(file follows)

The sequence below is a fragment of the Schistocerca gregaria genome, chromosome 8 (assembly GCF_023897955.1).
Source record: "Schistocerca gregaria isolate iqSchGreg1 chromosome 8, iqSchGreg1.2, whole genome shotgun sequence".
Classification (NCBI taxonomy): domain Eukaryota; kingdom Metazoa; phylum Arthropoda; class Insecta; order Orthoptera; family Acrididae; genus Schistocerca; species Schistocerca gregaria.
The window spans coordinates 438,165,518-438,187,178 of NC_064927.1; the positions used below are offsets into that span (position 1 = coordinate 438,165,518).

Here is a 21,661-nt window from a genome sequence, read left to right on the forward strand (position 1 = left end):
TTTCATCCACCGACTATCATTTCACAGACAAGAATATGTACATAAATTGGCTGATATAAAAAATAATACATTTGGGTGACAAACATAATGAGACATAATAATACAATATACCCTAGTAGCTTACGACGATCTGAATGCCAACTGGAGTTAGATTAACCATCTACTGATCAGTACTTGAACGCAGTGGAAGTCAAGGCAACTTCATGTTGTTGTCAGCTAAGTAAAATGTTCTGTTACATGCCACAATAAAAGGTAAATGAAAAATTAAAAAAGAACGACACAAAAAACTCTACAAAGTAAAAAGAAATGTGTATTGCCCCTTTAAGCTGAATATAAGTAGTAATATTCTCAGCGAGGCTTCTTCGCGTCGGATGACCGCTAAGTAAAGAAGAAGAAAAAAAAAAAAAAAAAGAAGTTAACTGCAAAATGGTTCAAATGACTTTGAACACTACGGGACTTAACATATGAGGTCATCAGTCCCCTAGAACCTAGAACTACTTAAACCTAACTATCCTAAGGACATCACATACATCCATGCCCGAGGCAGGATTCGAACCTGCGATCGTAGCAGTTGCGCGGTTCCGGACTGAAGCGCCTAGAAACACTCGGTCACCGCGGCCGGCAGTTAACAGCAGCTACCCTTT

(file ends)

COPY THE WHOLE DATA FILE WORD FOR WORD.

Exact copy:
The sequence below is a fragment of the Schistocerca gregaria genome, chromosome 8 (assembly GCF_023897955.1).
Source record: "Schistocerca gregaria isolate iqSchGreg1 chromosome 8, iqSchGreg1.2, whole genome shotgun sequence".
Classification (NCBI taxonomy): domain Eukaryota; kingdom Metazoa; phylum Arthropoda; class Insecta; order Orthoptera; family Acrididae; genus Schistocerca; species Schistocerca gregaria.
The window spans coordinates 438,165,518-438,187,178 of NC_064927.1; the positions used below are offsets into that span (position 1 = coordinate 438,165,518).

Here is a 21,661-nt window from a genome sequence, read left to right on the forward strand (position 1 = left end):
TTTCATCCACCGACTATCATTTCACAGACAAGAATATGTACATAAATTGGCTGATATAAAAAATAATACATTTGGGTGACAAACATAATGAGACATAATAATACAATATACCCTAGTAGCTTACGACGATCTGAATGCCAACTGGAGTTAGATTAACCATCTACTGATCAGTACTTGAACGCAGTGGAAGTCAAGGCAACTTCATGTTGTTGTCAGCTAAGTAAAATGTTCTGTTACATGCCACAATAAAAGGTAAATGAAAAATTAAAAAAGAACGACACAAAAAACTCTACAAAGTAAAAAGAAATGTGTATTGCCCCTTTAAGCTGAATATAAGTAGTAATATTCTCAGCGAGGCTTCTTCGCGTCGGATGACCGCTAAGTAAAGAAGAAGAAAAAAAAAAAAAAAAAGAAGTTAACTGCAAAATGGTTCAAATGACTTTGAACACTACGGGACTTAACATATGAGGTCATCAGTCCCCTAGAACCTAGAACTACTTAAACCTAACTATCCTAAGGACATCACATACATCCATGCCCGAGGCAGGATTCGAACCTGCGATCGTAGCAGTTGCGCGGTTCCGGACTGAAGCGCCTAGAAACACTCGGTCACCGCGGCCGGCAGTTAACAGCAGCTACCCTTT